In Jeremiah Masoli's Case, It's Not About Practice, It's About Principle

Kimberley NashSenior Writer IApril 6, 2010

TUCSON, AZ - NOVEMBER 21:  Quarterback Jeremiah Masoli #8 of the Oregon Ducks scrambles with the ball during the college football game against the Arizona Wildcats at Arizona Stadium on November 21, 2009 in Tucson, Arizona. The Ducks defeated the Wildcats 44-41 in second overtime.  (Photo by Christian Petersen/Getty Images)
Christian Petersen/Getty Images

Jeremiah Masoli, the recently-suspended quarterback for the Oregon Ducks, was on the practice fields last week. He was taking snaps and delivering passes to the first unit. Although his participation was limited, he was still actively involved and this is perplexing, given the length of his suspension.

For those who may not be aware, Jeremiah Masoli pleaded guilty to misdemeanor burglary charges on March 12, 2010, and he was suspended by Chip Kelly for the entirety of next season. He will not be the starting quarterback for the Ducks, and he will not be a reserve. He is effectively going to be a non-factor, so, why is he taking snaps?

On the one hand, it’s somewhat commendable that he would still want to show up and work with the team even though he won’t be allowed to suit up come fall. However, the work that is being done right now should be given to those who can make an impact—Nate Costa and Darron Thomas.

What does it say to those guys, who are actively competing for the starting QB spot, that their coach is willing to lessen their reps in favor of someone who won’t be a factor until 2011?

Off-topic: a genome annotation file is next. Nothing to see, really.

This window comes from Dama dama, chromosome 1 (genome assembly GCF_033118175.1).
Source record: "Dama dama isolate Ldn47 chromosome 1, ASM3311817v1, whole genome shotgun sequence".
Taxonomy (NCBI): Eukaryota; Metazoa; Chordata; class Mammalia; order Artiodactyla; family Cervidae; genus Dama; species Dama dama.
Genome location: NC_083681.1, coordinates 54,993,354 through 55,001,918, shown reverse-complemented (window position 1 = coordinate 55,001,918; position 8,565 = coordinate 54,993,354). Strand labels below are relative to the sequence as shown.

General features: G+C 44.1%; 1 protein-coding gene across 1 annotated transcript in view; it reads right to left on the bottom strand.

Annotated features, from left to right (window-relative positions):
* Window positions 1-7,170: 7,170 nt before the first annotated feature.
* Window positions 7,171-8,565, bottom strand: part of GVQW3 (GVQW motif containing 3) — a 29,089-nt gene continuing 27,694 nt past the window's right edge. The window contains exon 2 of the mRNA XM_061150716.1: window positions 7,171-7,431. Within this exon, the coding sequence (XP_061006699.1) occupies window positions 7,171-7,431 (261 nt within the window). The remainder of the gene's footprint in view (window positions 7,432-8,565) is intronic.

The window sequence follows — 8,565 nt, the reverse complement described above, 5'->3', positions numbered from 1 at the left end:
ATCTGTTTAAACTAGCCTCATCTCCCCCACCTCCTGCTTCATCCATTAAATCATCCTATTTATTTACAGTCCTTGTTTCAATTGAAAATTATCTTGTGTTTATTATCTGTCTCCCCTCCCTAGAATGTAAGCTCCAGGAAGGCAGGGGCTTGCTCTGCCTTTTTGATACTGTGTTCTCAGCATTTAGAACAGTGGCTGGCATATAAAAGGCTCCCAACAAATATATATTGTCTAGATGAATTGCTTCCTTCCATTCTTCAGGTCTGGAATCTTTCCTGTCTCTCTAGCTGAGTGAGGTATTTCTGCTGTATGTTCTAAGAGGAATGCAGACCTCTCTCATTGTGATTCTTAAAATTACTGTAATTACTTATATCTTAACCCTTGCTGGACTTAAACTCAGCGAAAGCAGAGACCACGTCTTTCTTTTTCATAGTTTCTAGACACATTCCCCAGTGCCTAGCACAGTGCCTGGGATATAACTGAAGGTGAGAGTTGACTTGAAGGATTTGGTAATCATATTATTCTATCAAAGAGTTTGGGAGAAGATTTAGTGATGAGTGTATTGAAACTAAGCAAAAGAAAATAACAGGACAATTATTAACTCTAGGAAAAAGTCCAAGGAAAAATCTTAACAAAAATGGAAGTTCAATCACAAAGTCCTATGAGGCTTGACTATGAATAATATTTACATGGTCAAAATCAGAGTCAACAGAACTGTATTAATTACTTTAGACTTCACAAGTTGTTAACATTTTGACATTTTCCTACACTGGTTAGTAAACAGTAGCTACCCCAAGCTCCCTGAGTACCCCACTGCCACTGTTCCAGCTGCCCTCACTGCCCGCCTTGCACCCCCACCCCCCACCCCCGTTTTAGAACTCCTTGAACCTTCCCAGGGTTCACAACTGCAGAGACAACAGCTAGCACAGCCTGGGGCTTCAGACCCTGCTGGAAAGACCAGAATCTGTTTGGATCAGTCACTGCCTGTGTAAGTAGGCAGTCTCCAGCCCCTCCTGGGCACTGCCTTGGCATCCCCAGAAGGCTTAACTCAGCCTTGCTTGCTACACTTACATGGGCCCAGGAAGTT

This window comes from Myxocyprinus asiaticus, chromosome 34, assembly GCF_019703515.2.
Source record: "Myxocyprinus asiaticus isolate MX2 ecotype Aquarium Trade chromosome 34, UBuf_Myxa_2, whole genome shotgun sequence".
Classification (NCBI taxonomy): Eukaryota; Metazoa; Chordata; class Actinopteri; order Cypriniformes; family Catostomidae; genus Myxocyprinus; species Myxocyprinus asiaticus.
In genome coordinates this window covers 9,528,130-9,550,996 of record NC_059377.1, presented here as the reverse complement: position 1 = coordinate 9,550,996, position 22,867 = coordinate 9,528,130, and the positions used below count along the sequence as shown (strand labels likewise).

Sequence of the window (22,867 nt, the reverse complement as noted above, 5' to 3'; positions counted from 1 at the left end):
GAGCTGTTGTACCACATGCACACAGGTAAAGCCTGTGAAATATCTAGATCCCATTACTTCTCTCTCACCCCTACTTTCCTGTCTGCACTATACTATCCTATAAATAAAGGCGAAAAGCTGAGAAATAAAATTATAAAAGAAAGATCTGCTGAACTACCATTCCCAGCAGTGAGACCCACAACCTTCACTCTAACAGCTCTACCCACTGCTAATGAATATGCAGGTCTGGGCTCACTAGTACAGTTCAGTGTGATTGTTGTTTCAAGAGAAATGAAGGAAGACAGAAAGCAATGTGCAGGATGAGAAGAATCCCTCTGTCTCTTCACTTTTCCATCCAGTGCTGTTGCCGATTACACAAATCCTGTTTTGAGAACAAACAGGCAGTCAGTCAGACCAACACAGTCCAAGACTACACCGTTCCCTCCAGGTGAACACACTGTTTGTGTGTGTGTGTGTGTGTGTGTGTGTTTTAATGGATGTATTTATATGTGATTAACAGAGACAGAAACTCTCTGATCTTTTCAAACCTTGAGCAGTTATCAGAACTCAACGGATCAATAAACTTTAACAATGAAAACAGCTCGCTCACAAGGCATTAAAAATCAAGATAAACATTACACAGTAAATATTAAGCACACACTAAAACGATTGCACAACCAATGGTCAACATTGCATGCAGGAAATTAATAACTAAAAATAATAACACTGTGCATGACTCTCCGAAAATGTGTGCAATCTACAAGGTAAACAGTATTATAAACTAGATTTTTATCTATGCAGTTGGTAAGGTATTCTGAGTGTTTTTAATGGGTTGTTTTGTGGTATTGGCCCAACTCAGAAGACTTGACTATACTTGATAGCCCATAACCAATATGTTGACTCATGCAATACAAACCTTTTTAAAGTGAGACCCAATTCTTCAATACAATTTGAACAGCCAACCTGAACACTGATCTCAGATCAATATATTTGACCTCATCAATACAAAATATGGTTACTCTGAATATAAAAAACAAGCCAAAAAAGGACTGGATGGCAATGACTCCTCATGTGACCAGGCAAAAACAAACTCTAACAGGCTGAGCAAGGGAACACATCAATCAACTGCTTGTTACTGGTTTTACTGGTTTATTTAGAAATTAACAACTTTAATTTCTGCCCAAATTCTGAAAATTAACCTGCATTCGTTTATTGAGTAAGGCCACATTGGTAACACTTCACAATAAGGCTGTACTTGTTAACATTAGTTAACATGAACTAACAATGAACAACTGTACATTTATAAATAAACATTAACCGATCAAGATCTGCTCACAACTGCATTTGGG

Should it make them angry? Uneasy? Bitter? Is that what Chip Kelly is trying to accomplish? Does he feel that by keeping Masoli in the mix, he effectively will be able to inspire his QBs to battle with more ferocity? Could it just be a ploy to bring out the best in all involved?

There is no real way to know what coach Kelly’s intentions may be, but the fact of the matter is, he should not allow Masoli to be on the field, actively practicing. It serves no purpose other than to be a distraction to those who are prepping for the season.

Neither Nate Costa nor Darron Thomas should have to deal with the added questions and scrutiny that comes from being in a battle that has the ex-starter standing in their line of vision. The only purpose Masoli should serve right now is a supportive one. He should be toting the clipboard and aiding his teammates in their playbook knowledge—period.

Masoli made his bed and he should rest uneasy in it, otherwise, where is the real punishment? By Chip Kelly allowing him to participate, he sends Masoli the message that we are “waiting on you,” and that won’t inspire anything in any one of his players.

Should players who are suspended be allowed to practice with their teams? Yes, if the suspension is short (one to three games). In those cases, adjustments to the amount of reps the suspended player gets should be made to accommodate his backup but he shouldn’t be shut out of practicing altogether

LaMichael James is suspended for one game. He is going to be the team’s starting tailback following his suspension so he should continue to get a significant number of reps. Why? Because he needs to be ready for the season and there is little chance that he would have been unseated had he never had the off-field issue.

University of Georgia quarterback, Zach Mettenberger, was in the heat of a QB battle when he was charged with underage drinking. Although Coach Richt suspended him for the first game of the season, he is still taking as many snaps as his counterparts. Richt acknowledged that these could lessen as the team gets into summer and fall practices but, for now, he just didn’t see a need to taper Mettenberger’s development.

Suspended players should be allowed to practice in most cases and there is nothing wrong with deferring to the coaches’ judgment in each situation. However, if the suspension is going to last the entirety of the season, then perhaps that player would be better served filling a lesser role.